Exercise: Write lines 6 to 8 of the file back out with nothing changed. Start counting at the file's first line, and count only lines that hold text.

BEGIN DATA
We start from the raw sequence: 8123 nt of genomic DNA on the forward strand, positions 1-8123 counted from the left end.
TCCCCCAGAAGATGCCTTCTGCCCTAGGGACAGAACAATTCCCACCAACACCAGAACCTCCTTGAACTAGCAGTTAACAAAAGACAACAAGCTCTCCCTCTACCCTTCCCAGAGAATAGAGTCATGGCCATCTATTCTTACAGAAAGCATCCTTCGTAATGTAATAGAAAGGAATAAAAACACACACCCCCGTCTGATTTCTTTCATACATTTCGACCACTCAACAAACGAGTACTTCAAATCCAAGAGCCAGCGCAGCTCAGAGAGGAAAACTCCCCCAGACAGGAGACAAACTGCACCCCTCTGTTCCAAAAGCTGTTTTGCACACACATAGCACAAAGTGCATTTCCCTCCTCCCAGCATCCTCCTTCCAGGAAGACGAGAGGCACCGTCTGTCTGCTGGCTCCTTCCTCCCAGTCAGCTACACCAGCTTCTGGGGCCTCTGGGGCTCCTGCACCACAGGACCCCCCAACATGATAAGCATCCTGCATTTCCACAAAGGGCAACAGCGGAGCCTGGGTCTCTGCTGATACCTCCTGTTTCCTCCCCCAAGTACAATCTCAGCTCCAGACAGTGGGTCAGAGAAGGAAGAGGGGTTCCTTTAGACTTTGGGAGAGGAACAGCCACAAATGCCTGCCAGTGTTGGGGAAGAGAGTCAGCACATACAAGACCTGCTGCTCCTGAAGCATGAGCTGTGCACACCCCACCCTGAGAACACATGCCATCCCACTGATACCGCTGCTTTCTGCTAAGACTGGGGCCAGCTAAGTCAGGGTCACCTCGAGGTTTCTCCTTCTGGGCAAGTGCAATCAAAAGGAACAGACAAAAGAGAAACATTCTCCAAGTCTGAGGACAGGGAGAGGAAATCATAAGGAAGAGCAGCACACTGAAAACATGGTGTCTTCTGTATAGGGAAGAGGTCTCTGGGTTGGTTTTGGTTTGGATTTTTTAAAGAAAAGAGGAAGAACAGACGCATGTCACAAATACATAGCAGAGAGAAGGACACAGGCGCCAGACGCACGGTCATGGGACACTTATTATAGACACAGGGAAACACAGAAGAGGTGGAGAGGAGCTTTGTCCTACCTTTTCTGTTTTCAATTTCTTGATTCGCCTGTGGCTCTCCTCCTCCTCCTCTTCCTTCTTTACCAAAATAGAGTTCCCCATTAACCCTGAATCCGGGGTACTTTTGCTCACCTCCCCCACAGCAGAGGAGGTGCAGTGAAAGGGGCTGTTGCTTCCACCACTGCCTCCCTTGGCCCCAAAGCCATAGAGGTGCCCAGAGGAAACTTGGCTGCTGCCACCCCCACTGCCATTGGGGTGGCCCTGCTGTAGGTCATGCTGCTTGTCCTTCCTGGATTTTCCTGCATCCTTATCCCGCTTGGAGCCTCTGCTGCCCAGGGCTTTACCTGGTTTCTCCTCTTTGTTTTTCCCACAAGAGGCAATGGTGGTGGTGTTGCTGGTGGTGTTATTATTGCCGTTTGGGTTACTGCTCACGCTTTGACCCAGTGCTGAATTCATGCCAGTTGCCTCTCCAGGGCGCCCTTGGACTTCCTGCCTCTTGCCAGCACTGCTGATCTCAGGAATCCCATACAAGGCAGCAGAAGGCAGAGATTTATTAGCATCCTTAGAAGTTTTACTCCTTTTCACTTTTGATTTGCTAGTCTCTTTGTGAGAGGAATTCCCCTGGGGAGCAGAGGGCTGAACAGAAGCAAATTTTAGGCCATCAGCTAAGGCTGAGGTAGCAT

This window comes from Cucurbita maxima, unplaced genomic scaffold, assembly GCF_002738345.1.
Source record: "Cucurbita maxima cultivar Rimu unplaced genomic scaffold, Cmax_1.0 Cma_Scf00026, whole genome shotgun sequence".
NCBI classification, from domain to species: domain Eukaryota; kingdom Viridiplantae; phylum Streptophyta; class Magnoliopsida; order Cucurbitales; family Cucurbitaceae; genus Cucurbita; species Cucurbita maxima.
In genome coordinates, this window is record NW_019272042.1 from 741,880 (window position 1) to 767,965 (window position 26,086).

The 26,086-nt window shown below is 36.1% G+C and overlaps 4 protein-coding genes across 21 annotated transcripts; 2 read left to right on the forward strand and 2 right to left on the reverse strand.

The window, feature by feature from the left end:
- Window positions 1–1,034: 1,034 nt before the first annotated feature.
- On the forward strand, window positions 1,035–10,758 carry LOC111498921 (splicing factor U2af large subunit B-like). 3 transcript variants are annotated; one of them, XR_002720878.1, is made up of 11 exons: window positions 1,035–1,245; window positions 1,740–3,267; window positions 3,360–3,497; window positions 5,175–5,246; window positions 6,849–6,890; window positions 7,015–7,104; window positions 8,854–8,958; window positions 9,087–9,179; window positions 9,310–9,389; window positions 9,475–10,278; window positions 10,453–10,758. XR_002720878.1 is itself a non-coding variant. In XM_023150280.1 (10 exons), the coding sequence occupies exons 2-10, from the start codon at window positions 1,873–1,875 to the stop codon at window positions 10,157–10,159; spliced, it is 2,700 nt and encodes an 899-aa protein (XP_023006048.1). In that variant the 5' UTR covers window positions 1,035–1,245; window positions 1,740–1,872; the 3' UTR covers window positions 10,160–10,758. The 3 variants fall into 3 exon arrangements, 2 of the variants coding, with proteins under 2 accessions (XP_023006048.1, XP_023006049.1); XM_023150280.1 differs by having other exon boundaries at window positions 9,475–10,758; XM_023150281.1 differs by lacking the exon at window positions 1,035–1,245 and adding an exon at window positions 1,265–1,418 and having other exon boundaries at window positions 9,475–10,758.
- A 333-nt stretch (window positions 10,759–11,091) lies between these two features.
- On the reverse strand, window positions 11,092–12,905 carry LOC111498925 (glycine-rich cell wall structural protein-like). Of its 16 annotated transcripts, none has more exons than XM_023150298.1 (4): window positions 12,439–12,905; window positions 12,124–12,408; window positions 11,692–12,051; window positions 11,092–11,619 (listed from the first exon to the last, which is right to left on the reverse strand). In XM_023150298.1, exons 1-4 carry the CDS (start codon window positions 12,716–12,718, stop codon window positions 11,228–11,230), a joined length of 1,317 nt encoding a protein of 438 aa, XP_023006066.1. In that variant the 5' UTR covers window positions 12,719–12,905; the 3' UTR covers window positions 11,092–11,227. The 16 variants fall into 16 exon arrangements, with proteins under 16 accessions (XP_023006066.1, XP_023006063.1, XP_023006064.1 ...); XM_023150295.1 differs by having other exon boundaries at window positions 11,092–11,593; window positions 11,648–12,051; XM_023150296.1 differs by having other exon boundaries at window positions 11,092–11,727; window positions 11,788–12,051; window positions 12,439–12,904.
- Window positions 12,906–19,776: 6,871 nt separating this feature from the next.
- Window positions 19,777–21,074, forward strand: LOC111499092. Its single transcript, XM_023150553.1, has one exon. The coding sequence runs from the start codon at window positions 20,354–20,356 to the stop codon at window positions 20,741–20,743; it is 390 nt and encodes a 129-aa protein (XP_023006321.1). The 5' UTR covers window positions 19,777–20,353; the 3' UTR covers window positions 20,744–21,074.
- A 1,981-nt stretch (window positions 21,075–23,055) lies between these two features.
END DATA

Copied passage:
In genome coordinates, this window is record NW_019272042.1 from 741,880 (window position 1) to 767,965 (window position 26,086).

The 26,086-nt window shown below is 36.1% G+C and overlaps 4 protein-coding genes across 21 annotated transcripts; 2 read left to right on the forward strand and 2 right to left on the reverse strand.

The window, feature by feature from the left end: